Turn your outdoor containers into beautiful, fall creations.
As the blazing summer rolls into September, it’s time to ditch or freshen up those heat-ravaged containers. With the unflagging hope of a gardener, autumn always refreshes our creative spirits. It’s time to plant those high-impact plants that are happy in cooler weather, such as ornamental kale, blue asters, pansies and jewel-toned mums. Once again, our outdoor containers replicate the harvest landscape on a smaller scale.
ANNUALS: Summer turns into fall with a full palette of cool season annuals.
Ornamental or flowering cabbages: Valued for their green, blue, white or deep purple, textual leaves, not flowers. Ornamental cabbage and kale look like their close relatives of edible cabbages and kale and are the same species, Brassica oleracea. Although they are still edible, they aren't as tasty as their cousins because they have been bred for their looks, not flavor.
-Ornamental or Flowering cabbage: Plants with a smooth leaf such as 'Osaka Pink, White or Red.'
-Flowering kale: Plants with serrated or fringed leaf margins are considered flowering kale. However, flowering cabbage and flowering kale are often used interchangeably.
Tall, ornamental kale: Add height to containers with lacy, deeply cut, white or green leaved kale or 'Red Bor' is a tall variety with deep purple, ruffled leaves.
Asters: Asters are the superstars of the autumn garden. The star-shaped flowers are daisy-like and grow in light blue, lavender, burgundy, pink, white and deep purple. Asters are perennials in our gardens but also can be used as floriferous annuals in fall containers.
Gloriosa Daisies or Rudbeckia hirta: Treated as annuals in our zone, annual Rudbeckia are cheerful plants with sunny yellow-, golden orange- or wine-colored, daisy-like flowers. The blooms are larger than the perennial black-eyed Susan and have single and semi-double blossoms. Look for yellow gold 'Indian Summer'; 'Autumn Colors' (a mix of yellow, orange and burgundy petals); 'Prairie Sun' (yellow with gold halo flowers and green centers) and 'Cherry Brandy' (burgundy with semi-double petals).
Mums: Classic autumn-flowering plants are available in almost every color and size. These budded pincushions are a tidy and easy replacement for overgrown, summer containers in all sizes and shapes.
Ornamental Peppers: bring lots of color and fun to fall containers. The 'Black Pearl' Pepper plant features round, purple-black fruits with interesting purple and white, variegated foliage. Or, add spice to fall containers with fiery red, orange, yellow or purple mini peppers. It's safe to eat ornamental peppers, but they have been bred for their cool colors and not their taste.
PERENNIALS: Use perennials in fall containers now but plant them in the garden before the ground freezes.
Japanese Anemone: Fall-blooming perennials that blooms from late summer to early fall with delicate white or pink flowers that float above lobed, green foliage.
Sedum: Include hardy 'Autumn Joy' with rosy-red flowers, 'Autumn Charm' with pink flowers or 'Matrona' with pale pink flowers, purple stems and attractive blue-gray leaves.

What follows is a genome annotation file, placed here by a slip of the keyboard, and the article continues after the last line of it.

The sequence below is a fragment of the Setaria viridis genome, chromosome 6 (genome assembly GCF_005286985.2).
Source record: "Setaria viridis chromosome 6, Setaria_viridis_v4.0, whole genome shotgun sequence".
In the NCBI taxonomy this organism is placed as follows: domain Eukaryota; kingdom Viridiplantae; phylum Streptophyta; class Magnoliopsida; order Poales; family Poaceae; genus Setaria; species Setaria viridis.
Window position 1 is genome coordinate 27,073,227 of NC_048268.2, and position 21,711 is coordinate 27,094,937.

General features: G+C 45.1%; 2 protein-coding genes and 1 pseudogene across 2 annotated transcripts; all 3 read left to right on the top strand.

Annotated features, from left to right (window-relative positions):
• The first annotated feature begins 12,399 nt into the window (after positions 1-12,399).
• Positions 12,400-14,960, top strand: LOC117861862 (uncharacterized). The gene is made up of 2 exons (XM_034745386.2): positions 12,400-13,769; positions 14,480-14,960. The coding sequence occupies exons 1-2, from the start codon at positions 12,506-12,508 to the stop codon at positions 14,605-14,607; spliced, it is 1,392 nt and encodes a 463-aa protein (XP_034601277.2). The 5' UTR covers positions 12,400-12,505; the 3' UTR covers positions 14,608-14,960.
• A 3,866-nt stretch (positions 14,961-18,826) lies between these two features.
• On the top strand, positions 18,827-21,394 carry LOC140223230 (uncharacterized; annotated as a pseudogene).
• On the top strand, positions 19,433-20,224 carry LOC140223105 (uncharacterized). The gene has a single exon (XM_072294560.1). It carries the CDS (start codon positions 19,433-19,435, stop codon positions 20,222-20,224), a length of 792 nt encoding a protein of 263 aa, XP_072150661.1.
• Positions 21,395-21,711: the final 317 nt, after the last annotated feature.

Eupatorium rugosa 'Chocolate' (Boneset): This unique, dark-leaved perennial blooms with sprays of white flowers in fall. It is native to Eastern North American and is deer-resistant.
Pansies (Viola x wittrockiana and Johnny-Jump-Ups/Violas (Viola tricolor): The classic, cool weather flowering plants are loved by everyone. The sweet faces are available in spring or fall in solid or bi-colored tones of deep-purple, bu7e, yellow, orange, wine, lavender and white. Also, look for pansies that are winter hardy in our zone and will pop up again in spring.
Pumpkins and Gourds: What says 'fall' better than pumpkins and gourds? Although a pumpkin is technically a gourd, we use them both interchangeably in decorating for autumn, Pumpkins/gourds are available in so many different shapes and colors that it is often difficult to choose. Gray-blue, blue-green, red, mutant green and orange, ghostly white and, of course, the classic orange pumpkin. Or, check out the different textures from smooth skin to varying degrees of warty-ness. A wide assortment of smaller gourds can be tucked into outdoor containers or grouped for display indoors or outdoors.
Bittersweet Vines: This fall stunner adds a light and airy touch with orange berries that crack open when ripe to expose bright, orange berries. Dried bittersweet vines are also beautiful when used as an accent wrapped around tuteurs in autumn containers.
Dried Cornstalks: Tan, dried cornstalks add height and crackle at entryways or in containers. They are available with ears of corn intact or without...just remember that corn is an invitation to hungry squirrels.
Pumpkin Topiary: Stack three pumpkins on top of each other... stack from large to small on top of containers.* Choose contrasting colors of orange, bleu-green and white. The ghostly white pumpkin always is a stand out in those dusky, autumn evenings. If you don't carve your pumpkins, they will usually last until you're ready to change your containers for the winter holidays.
*TIP: For more stable stacking, choose pumpkins that have a naturally level bottom and a flatter top. For the bottom two pumpkins, find ones without a stem. If all else fails, use a little silicone caulk and glue them to each other so the pumpkins remain straight, tall and secure.